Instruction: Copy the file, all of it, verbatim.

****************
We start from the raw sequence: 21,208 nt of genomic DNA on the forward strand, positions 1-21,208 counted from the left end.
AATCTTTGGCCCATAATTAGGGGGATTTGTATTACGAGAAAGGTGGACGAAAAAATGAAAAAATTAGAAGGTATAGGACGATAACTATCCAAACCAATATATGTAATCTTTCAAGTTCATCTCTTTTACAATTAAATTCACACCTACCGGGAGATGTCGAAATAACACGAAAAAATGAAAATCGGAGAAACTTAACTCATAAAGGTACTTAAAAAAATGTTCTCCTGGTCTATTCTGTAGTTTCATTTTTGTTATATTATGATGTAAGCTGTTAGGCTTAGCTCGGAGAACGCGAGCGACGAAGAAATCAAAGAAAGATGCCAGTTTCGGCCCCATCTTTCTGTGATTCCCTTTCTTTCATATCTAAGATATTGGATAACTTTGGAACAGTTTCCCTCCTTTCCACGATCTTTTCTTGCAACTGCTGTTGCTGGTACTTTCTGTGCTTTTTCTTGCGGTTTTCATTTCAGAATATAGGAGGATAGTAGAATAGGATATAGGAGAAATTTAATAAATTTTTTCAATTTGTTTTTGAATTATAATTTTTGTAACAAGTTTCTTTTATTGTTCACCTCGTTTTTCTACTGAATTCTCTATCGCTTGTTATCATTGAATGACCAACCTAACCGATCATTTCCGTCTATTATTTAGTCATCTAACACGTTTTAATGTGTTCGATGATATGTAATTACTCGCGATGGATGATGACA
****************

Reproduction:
We start from the raw sequence: 21,208 nt of genomic DNA on the forward strand, positions 1-21,208 counted from the left end.
AATCTTTGGCCCATAATTAGGGGGATTTGTATTACGAGAAAGGTGGACGAAAAAATGAAAAAATTAGAAGGTATAGGACGATAACTATCCAAACCAATATATGTAATCTTTCAAGTTCATCTCTTTTACAATTAAATTCACACCTACCGGGAGATGTCGAAATAACACGAAAAAATGAAAATCGGAGAAACTTAACTCATAAAGGTACTTAAAAAAATGTTCTCCTGGTCTATTCTGTAGTTTCATTTTTGTTATATTATGATGTAAGCTGTTAGGCTTAGCTCGGAGAACGCGAGCGACGAAGAAATCAAAGAAAGATGCCAGTTTCGGCCCCATCTTTCTGTGATTCCCTTTCTTTCATATCTAAGATATTGGATAACTTTGGAACAGTTTCCCTCCTTTCCACGATCTTTTCTTGCAACTGCTGTTGCTGGTACTTTCTGTGCTTTTTCTTGCGGTTTTCATTTCAGAATATAGGAGGATAGTAGAATAGGATATAGGAGAAATTTAATAAATTTTTTCAATTTGTTTTTGAATTATAATTTTTGTAACAAGTTTCTTTTATTGTTCACCTCGTTTTTCTACTGAATTCTCTATCGCTTGTTATCATTGAATGACCAACCTAACCGATCATTTCCGTCTATTATTTAGTCATCTAACACGTTTTAATGTGTTCGATGATATGTAATTACTCGCGATGGATGATGACA